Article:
And because of that, there is more domestic tourists.

◆December: Cold, but if you don’t mind, you can see Christmas atmospher and traditional Japanese New Year atmospher both.

When I was living Kyoto 2008-2011, I had an impression that only March, April, some festival season in July and August, and October to November are crowded. But recently, after Kyoto selected No. 1 destination on “Travel + Leisure magazine” in 2014 and 2015, almost all the season it’s crowded in  touristic areas, like 清水寺 Kiyomizu-temple, or 金閣寺 Kinkakuji-temple.

But in 2016, Kyoto became No.6 in the award. I personally feel that it is became too crowded in some places. One of the beauty in Kyoto is you can see historical and mordan site, nature and city, silence and lively close each other. But recently it became bit difficult to find places that I can feel peceful silence because of the tourists. For example, “哲学の道 Tetsugaku no michi”, Philosopher’s Path is one of my favorite place. The area has that name because a professor of Kyto university took a walk every day that path to think about Pholosophy. It was quite, peaceful area. But recently I went there, but I feel it’s impossible to think about something seiuos because it’s crouded. If it’s noisy, the place’s charm become less than half.

So I think that Kyoto, we have to think about what kind of tourists we want, and which country to promote. Quality is very important. Do we want bus tour tourists who vist only famous places quick and gone? or indivisual tourists who appreciate our culture, and try to understand and experience it as much as possible?
I often disscuss about this kind of topic with frineds in Kyoto.

How do you cerebrate Christmas in Japan?

Some of my students asked me
“How do you cerebrate Christmas in Japan?”
Well, good question.

I would say, for most of Japanese people,
Christmas is a foreign festival, so it’s more like a commercial holidays.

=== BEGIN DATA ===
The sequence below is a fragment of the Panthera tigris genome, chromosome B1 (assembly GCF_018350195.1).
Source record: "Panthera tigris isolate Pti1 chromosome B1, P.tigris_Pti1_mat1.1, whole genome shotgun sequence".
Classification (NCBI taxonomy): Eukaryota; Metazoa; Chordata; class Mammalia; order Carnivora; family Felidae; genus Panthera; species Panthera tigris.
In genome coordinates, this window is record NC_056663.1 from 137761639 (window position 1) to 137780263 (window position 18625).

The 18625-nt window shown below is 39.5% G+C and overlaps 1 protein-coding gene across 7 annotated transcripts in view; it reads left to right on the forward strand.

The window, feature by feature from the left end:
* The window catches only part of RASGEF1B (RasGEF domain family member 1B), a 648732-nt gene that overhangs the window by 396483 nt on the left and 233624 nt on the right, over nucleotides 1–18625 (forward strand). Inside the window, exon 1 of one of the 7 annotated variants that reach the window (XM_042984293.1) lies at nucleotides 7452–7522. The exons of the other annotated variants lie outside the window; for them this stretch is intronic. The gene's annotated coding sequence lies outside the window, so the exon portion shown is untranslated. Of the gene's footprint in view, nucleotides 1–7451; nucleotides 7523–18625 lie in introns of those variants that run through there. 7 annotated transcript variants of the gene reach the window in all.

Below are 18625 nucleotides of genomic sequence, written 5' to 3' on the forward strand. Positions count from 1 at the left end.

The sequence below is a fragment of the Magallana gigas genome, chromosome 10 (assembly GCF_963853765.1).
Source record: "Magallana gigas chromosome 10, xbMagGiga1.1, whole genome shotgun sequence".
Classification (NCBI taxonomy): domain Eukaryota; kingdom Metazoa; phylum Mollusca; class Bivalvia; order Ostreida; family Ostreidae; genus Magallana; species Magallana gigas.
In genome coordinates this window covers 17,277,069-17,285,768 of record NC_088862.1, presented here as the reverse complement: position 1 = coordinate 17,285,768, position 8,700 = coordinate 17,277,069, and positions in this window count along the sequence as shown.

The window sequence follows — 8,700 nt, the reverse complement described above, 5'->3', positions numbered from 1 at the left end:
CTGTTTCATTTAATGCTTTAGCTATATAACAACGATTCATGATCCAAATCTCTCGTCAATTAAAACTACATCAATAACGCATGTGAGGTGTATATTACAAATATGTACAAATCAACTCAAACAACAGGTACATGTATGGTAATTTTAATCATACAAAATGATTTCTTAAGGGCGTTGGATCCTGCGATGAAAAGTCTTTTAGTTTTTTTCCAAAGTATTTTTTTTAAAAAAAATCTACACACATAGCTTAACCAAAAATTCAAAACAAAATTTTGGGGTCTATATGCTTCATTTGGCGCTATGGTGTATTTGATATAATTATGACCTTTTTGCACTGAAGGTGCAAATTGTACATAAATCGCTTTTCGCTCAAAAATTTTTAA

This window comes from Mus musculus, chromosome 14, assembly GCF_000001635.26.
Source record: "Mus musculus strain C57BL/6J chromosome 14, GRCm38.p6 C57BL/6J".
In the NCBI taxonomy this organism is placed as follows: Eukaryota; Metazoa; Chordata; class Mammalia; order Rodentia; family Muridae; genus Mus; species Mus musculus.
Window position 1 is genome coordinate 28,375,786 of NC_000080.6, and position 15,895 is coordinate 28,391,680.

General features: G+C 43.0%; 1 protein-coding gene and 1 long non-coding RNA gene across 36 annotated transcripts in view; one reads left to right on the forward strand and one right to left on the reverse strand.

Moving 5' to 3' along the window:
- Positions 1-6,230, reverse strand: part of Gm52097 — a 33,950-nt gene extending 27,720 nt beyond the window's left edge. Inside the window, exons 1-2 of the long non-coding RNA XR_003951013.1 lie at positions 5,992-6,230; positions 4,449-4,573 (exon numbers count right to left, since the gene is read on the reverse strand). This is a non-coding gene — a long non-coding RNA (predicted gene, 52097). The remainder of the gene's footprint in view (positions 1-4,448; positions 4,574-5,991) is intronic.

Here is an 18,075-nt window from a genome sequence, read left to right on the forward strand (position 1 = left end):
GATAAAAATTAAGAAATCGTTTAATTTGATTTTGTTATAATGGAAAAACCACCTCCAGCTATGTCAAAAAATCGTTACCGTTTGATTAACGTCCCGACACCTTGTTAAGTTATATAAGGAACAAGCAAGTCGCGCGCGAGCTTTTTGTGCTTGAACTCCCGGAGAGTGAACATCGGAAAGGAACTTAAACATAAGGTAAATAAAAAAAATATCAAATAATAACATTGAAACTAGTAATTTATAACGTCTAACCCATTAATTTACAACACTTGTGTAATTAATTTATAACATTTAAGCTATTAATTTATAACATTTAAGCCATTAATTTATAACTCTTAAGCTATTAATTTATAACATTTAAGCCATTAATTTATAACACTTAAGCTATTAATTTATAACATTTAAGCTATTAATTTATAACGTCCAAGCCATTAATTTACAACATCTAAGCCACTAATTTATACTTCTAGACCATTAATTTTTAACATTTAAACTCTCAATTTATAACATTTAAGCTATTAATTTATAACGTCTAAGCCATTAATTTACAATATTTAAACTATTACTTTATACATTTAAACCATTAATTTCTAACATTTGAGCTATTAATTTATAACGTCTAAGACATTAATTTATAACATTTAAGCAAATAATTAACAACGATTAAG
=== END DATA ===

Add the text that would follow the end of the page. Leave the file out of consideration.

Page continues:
*About religion in Japan, you can read
What is Japanese people’s religion?

There’s some Christian in Japan.
Also, there’s many Christian kindergartens,
schools, universities.
I myself went to christian University and I’ve worked YMCA for a while, so
I know the basic ideas of Christianity.
So most of the people in Japan knows it’s a birth day of Jesus Christ, but
for most of them, it’s not religious holiday, but just foreign festival.

Especially 1980’s and 90’s, when Japan’s economy was good,
Many companies try to advertise Christmas as
“Day to spend time with your someone special” and then,
somewhat they interpret Christmas as day for lovers.

Then jewelry shop tried to sell jewelry,
Cake shop tied to sell “Christmas cake”
KFC tried to sell “Christmas Chicken”

Luckily, I could spend warm authentic Christmas holidays in Prince Edward, Canada.
I got handmade cookies, scarf, and mittens from my coworkers, went to Church for Christmas Eve Mass,
and was invited my friends family gathering.
I prefer these warm authentic Christmas rather than commercial one.

Although, we do have warm authentic family gathering holidays in Japan, too.
It’s new years holiday.
I’ll write about it next time.

(the photo is Christmas tree at a super market in Japan)